Jessica thinks the game is interactive and educational. The game lets the player gain insight into the process of map digitization. For every address entered correctly, the player gets a point added to their score; this is good motivation for the player to continue through the game and learn more about city maps as a result. The game also lets the player analyze buildings that no longer stand in New York City, which teaches the player more about the history of the area.

Patara thinks that although the game is educational, it does not keep the players attention long enough. The game is repetitive and the score does not seem to reward the player. Instead, it just keeps track of how many addresses that you’ve entered. It’s more relevant to people that live in New York City. It doesn’t seem to get more difficult, as every stage is essentially the same level. It would be interesting if Ottawa did something similar.

Why add this to our own blog? Well, it gives us more experience analyzing fire maps, which is something we are doing to help us build Ottawa in Minecraft.

In conclusion, does this game make good history? Jessica: thumbs up. Patara: thumbs down.

Here is a link to Building Inspector: http://buildinginspector.nypl.org

Posted in Uncategorized | Leave a comment

Matt Creates Dow’s Lake in Worldpainter

Progress was made today! Matt began digging the canal in our map of Ottawa on Worldpainter. To be as accurate as possible, he overlaid an image of Ottawa onto our Worldpainter map. Here is a video of him digging out Dow’s Lake and filling it with water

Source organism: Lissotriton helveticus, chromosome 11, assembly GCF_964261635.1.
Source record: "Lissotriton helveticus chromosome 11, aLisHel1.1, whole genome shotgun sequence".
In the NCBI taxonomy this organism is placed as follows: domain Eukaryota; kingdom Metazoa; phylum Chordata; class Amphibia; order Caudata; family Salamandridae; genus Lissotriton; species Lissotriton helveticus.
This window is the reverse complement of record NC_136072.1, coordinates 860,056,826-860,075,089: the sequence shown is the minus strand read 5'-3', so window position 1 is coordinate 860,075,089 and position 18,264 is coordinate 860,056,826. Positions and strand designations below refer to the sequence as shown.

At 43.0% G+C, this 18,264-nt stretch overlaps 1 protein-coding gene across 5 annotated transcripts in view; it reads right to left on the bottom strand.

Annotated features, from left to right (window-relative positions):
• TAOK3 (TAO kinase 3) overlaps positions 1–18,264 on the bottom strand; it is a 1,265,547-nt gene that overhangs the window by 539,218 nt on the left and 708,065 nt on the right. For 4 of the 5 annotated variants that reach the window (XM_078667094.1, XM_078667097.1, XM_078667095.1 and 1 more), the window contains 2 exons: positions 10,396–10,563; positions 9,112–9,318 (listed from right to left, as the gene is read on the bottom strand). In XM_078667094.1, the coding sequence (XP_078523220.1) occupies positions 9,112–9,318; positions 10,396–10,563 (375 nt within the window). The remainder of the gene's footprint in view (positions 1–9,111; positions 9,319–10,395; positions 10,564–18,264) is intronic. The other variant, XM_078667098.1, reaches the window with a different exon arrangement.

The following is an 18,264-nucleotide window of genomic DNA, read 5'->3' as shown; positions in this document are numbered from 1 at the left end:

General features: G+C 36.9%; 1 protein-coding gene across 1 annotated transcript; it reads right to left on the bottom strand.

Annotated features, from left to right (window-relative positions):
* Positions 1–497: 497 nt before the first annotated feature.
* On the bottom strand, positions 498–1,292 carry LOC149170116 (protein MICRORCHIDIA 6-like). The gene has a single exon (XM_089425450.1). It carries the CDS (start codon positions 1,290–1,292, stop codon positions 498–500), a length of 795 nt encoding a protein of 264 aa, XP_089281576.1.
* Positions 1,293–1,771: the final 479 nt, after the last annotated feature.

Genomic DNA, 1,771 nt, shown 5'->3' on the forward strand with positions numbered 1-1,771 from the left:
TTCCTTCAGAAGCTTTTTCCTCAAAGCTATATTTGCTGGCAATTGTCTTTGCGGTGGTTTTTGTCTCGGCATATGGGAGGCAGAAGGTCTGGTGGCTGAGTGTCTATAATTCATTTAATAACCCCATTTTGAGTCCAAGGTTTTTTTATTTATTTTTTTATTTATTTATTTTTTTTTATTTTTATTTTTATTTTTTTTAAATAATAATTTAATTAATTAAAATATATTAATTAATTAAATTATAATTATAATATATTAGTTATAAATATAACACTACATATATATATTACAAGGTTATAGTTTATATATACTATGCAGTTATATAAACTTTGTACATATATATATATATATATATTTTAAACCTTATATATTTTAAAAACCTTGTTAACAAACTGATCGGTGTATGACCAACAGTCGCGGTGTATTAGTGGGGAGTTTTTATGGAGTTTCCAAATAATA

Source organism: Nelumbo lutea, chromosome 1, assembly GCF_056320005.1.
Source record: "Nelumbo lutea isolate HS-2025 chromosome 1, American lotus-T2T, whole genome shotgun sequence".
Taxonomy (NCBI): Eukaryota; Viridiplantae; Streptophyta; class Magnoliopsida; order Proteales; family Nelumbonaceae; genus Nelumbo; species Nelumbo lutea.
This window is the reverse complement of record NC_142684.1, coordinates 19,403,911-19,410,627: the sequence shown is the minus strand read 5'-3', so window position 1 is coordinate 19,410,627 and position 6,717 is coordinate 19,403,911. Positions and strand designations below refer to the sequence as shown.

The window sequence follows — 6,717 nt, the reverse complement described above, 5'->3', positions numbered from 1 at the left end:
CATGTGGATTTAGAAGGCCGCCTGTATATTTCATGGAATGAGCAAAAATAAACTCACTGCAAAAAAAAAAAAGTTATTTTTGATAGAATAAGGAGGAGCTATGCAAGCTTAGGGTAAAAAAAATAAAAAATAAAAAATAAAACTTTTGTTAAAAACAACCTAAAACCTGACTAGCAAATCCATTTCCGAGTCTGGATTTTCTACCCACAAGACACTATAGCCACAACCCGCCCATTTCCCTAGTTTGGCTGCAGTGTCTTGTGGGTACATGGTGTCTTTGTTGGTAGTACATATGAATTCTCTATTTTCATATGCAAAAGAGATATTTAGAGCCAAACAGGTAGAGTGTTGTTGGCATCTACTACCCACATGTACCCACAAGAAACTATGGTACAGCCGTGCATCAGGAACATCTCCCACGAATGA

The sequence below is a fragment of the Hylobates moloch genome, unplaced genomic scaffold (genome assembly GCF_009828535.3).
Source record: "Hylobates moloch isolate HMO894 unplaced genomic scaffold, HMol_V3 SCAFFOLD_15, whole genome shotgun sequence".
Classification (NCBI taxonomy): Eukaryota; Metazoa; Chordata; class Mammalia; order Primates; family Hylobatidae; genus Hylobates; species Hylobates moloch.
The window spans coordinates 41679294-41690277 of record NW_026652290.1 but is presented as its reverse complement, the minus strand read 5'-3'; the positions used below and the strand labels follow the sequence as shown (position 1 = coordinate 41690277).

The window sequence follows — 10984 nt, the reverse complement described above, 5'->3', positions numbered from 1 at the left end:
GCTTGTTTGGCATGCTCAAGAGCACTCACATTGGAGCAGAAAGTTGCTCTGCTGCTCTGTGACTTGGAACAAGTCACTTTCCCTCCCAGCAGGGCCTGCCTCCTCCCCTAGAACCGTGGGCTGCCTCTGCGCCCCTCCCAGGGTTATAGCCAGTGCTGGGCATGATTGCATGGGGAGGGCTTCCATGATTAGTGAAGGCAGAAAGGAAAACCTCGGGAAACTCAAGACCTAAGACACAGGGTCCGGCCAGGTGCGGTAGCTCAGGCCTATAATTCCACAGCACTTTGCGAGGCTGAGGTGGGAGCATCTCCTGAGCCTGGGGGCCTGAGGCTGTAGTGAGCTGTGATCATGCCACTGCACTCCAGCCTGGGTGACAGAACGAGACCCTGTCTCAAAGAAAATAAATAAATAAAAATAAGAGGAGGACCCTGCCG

Posted in Uncategorized | Leave a comment

Notes from group meeting of November 4th, 2014

We discussed the discussions we are to lead on the upcoming thursday.

Afterwards we made an attempt to import map information to Minecraft, but will resume that later on.

Next we took a look at the Greber Report. What follow are our very rough notes on the report so far:

Rough Thoughts on the Greber Report

“The planning of the Capital is therefore a national undertaking, of which each Canadian can be proud and through which national desires and aspirations can be expressed through material accomplishments. The first accomplishment, initiated by the Federal Government, will go down in history: it is the decision that the planning of the National Capital be dedicated to the memory of Canadians who gave their lives to the nation in the second world war.” Pg. 158